The blog

The blog—informal opinions and chat about the parish

Saturday, June 2, 2018

Red Church Doors

Yes, the front door of St. Matthew's is red. (The "real" front door—the one facing toward Mifflin Avenue, even though most parishioners enter through the parish hall door that faces the parking lot.)

Most Episcopal churches have red front doors, and, as a boy growing up in Washington, I noticed that the red door was pretty common for other denominations. I've seen it on Lutheran, Methodist, and other churches. As usual with traditions, there are a lot of suggested reasons for the red door. One website collected several; here's the one I like best:
The red door tradition originated during the Middle Ages in England when it was a sign of sanctuary. In those days, if one who was being pursued by the local populace, shire reeve (sheriff) or gentry could reach the church door he/she would be safe. Nobody would dare to do violence on hallowed ground and, in any case, the Church was not subject to civil law. The red door was fair warning to pursuers that they could proceed no further. One who claimed sanctuary in this way would then be able to present his/her case before the priest and ask that justice be served.
These days, many who claim the name of "Christian" actually demean or even attack people who are unlike themselves. It is not so with us.

In my few years with the Episcopal Church, I've met quite a variety of people: rich, poor, black, white, college professors, mentally handicapped, gay, straight, transgender, We've got judges and ex-convicts. It's remarkable that all these people get along; it's extremely remarkable that there's nothing remarkable about it. Being gay is the biggest non-issue in the place. Nobody sees any point in talking about it.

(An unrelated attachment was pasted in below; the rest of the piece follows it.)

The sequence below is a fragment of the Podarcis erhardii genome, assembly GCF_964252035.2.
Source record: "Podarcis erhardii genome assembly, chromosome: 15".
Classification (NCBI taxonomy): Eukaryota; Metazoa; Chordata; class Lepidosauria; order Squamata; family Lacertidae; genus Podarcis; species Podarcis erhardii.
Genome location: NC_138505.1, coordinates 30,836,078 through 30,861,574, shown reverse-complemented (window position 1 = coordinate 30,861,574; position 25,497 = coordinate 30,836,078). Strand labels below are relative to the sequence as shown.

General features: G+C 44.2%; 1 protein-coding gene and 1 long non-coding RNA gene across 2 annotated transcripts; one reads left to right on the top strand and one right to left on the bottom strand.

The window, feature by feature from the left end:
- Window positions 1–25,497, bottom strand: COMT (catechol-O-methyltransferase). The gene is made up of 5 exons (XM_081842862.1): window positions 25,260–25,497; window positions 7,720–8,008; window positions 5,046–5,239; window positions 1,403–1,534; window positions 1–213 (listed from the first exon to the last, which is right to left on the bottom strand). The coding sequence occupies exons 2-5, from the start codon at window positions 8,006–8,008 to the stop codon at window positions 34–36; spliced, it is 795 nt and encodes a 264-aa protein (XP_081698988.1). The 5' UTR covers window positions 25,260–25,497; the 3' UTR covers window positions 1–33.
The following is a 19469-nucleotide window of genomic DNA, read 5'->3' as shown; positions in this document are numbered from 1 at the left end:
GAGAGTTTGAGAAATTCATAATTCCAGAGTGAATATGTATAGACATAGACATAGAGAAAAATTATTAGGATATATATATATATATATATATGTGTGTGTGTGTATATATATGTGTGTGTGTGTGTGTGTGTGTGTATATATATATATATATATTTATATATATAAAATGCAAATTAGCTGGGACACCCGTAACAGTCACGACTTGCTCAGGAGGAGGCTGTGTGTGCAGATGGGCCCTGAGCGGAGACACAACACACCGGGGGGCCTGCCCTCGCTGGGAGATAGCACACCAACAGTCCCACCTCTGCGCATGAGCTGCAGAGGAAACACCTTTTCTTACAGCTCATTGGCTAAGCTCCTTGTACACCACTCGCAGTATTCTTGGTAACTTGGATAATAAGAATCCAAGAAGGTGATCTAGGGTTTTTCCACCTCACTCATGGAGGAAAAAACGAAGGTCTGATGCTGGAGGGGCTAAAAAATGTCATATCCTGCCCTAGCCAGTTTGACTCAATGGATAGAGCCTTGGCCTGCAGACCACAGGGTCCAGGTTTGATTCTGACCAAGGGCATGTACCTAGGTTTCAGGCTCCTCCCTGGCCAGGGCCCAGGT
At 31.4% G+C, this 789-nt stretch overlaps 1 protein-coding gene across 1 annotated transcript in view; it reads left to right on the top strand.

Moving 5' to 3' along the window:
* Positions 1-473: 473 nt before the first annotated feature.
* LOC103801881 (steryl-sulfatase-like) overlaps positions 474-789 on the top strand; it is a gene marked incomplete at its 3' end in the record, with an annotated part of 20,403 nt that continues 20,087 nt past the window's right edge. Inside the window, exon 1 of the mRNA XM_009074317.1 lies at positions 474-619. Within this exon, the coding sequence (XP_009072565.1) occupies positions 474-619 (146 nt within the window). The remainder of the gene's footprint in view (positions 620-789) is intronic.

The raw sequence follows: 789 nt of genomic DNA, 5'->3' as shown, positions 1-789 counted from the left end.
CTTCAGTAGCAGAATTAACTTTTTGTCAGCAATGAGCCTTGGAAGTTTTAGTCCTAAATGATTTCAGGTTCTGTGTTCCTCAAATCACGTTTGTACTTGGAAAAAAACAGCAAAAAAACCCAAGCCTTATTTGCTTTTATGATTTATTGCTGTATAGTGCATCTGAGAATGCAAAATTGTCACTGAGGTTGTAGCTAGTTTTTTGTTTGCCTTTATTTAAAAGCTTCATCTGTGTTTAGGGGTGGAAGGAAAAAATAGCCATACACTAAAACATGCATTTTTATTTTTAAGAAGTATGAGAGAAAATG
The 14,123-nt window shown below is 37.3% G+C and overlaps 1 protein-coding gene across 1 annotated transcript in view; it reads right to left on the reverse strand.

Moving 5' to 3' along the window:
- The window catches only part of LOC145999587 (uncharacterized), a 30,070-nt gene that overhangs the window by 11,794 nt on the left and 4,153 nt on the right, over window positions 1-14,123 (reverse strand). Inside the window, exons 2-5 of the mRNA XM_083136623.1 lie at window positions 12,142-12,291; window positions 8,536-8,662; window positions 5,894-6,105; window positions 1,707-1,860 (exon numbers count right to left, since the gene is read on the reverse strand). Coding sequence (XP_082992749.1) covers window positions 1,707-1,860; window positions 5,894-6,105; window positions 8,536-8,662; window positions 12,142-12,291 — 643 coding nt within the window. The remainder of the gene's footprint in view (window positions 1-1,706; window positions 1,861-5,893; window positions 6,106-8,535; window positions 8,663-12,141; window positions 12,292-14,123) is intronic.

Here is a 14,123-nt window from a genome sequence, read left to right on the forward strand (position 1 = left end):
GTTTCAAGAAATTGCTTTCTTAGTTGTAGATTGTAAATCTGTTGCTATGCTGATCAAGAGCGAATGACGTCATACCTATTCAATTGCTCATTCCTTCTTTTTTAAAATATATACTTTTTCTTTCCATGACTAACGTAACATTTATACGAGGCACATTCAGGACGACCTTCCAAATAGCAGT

We need to remember that red door. People who are called "unworthy" by American culture really are welcome here and we will do what we can to help you feel at home.

Friday, June 1, 2018

Michael Curry and the Protest

Someone posted a video of Donald Trump on the Episcopalians on Facebook page and asked the question why Bishop Curry would protest against a man of faith such as Trump. "No other president talked like this."

The response was instant and vehement. Some questioned whether the original person was being serious, but most focused on the disagreement between Trump's words and his actions. Here's my response:
If you read the "Reclaiming Jesus" statement, which is central to this discussion, you will see that it does not name Donald Trump. It makes six definite policy statements: It rejects white nationalism, mistreatment of women, attacks on immigrants and refugees, a public pattern of lying, autocratic authoritarianism, and xenophobic nationalism. The old saying is "if the shoe fits, wear it." So if Trump is indeed a white nationalist who advocates mistreating women, advocates mistreating immigrants and refugees, has a habit of public lying, and is moving toward being the autocratic leader of a xenophobic nationalist nation, then it's an anti-Trump statement.

If "Christian" now means now means lying, mistreating women, and hating everyone who isn't my color and ethnicity, I want a new label for myself because that's not what Christ taught me. 
I suspect something deeper is going on here. Christian Dominionism has become a powerful movement within the Evangelical world, and I suspect that Trump seeks to speak their language to use their political power as an instrument to further his own dreams of dominion. It won't work. They will see through him and, when they are powerful enough, they will get rid of him. He's like a little boy who has taken a lion by the tail.

The rest of us should be more afraid of the lion.